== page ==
“Now I Feel Weird and Awesome!”

Heart. (Artwork by Adrian Alphona, colors by Ian Herring)

I have to admit that when I ordered the fourth volume of Ms. Marvel I didn’t have super high expectations for the story.  This volume is titled Last Days, and it marks the end of the series leading up to the company wide event Secret Wars (don’t panic, the series continues after that).  All of Marvel’s major books had a “Last Days” storyline just before they were suspended for the event built around the 616 universe ending as a result of the “Incursion” where all the dimensions of the multiverse were colliding with one another.  Typically, any story that’s editorially mandated is going to carry with it some baggage that will weigh down the book’s ongoing narrative (especially considering that these stories were designed to be explicit endings to all of the ongoing series).  G Willow Wilson and Adrian Alphona manage to take that concept and turn it into something really endearing.

The way they pull this off is that they take the end-of-the-world narrative that’s standard in pretty much all of the “Last Days” stories (at least, it is in the ones that I’ve read elsewhere), and they set that as a backdrop.  It’s established up front that Kamala isn’t going to be doing anything to directly help fight against the Incursion; she’s just going to be managing the chaos in Jersey City, and at the end the universe is going to disappear.  Game over, no more continues.  As readers who have meta-knowledge of the event that’s happening, we already know the ending, so the narrative tension of that question is immediately removed so that we can focus instead on watching Kamala cope with the news.  Over the course of this arc she transitions from assuming it’s a major threat that the Avengers will be able to handle to wondering if she can do anything to save the world to accepting the possibility that her time’s almost up and deciding how to spend her last few hours alive.  It’s not necessarily a unique story, but it’s a good direction to go with a young hero who’s still learning about how she’s supposed to do the hero thing.  Consequently, this story becomes about Kamala engaging in a kind of heroism that isn’t centered around punching things.  More importantly, which Kamala is our focus character, there’s so much going on here that’s more about her community coming together in the face of a crisis; it’s nice.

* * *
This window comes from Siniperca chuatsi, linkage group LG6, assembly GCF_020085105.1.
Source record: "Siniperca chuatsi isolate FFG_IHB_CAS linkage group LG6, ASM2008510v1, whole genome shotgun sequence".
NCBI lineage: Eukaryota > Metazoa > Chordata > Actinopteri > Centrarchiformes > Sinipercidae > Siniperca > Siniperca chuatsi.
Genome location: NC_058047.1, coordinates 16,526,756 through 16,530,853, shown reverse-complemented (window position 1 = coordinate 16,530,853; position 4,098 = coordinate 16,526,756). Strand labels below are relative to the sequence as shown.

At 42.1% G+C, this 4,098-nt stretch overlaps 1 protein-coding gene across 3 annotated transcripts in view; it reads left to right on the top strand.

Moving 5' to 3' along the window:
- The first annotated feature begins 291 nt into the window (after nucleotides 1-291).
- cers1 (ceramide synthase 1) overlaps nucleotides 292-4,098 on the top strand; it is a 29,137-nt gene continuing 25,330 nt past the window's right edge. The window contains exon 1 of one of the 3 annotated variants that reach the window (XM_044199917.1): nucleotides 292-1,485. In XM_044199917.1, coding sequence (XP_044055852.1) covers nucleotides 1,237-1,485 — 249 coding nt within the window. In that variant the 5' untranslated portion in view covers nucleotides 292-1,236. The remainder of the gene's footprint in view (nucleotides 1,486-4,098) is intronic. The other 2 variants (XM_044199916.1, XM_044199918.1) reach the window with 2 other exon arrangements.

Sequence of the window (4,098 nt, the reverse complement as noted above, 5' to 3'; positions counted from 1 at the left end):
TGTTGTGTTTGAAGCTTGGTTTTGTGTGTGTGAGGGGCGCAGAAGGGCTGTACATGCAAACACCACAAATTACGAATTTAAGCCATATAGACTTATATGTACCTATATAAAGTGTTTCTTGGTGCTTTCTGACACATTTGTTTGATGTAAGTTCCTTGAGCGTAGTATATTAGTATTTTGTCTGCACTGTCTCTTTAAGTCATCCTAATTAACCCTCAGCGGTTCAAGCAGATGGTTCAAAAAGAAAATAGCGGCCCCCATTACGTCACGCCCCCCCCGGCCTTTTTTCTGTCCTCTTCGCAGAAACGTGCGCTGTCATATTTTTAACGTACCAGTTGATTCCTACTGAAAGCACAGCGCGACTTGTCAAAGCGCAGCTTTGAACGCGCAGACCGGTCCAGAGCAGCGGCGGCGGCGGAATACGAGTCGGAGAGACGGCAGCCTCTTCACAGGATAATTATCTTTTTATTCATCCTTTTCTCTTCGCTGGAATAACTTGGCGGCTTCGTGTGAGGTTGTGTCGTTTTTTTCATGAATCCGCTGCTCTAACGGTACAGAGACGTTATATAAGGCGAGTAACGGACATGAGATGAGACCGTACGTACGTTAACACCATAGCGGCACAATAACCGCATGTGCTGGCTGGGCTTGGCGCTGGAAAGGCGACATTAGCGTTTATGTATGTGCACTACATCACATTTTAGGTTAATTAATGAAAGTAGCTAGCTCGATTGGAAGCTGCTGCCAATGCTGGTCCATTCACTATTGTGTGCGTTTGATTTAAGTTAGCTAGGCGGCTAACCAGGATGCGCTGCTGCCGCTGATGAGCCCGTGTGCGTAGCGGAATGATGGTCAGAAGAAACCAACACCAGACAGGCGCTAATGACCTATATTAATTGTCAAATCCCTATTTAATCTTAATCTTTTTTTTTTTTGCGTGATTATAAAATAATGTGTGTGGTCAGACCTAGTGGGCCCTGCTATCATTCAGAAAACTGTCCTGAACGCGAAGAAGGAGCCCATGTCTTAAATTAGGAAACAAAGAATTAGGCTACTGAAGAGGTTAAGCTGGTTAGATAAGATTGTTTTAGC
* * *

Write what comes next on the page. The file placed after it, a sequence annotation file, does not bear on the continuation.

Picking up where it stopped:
Part of what really makes this story shine for me is the way it highlights Kamala’s relationships with all the people around her.  We get to see developments between Kamala and all of her family (Aamir’s subplot might be my favorite; I love how he simply refuses to let anyone dictate what he should want for himself based on his identity as a young, devout, Muslim man), an exploration of the way Kamran’s kidnapping of Kamala is still messing with her head (it’s a great look at how trauma can impact a person without delving into the lurid aspects of severe traumas like violence or sexual assault), and the setting aside of differences among Kamala’s classmates during the crisis (Kamala’s reconciliation with Zoe in particular is pretty touching; Zoe was the first person Kamala rescued as Ms. Marvel, even though Zoe had bullied her just before the Terrigen mist gave her her powers, and even though Zoe doesn’t realize that, it’s nice here to see her recognizing how mean she’s been).  Even Bruno, whose unrequited love for Kamala has had the potential from the beginning to be a little icky, gets a nice resolution here where Kamala finally acknowledges that she does have feelings for him, but she can’t do romance right now because she’s so focused on learning how to be Ms. Marvel.  It’s a good resolution that sidesteps the cultural problem that Aamir points out in the previous arc, and doesn’t leave Kamala in an awkward position where she has to manage knowing her best friend is in love with her and she doesn’t feel the same about him.  This approach shows a lot of maturity and growth on Kamala’s part, especially as a follow up to the Kamran plot.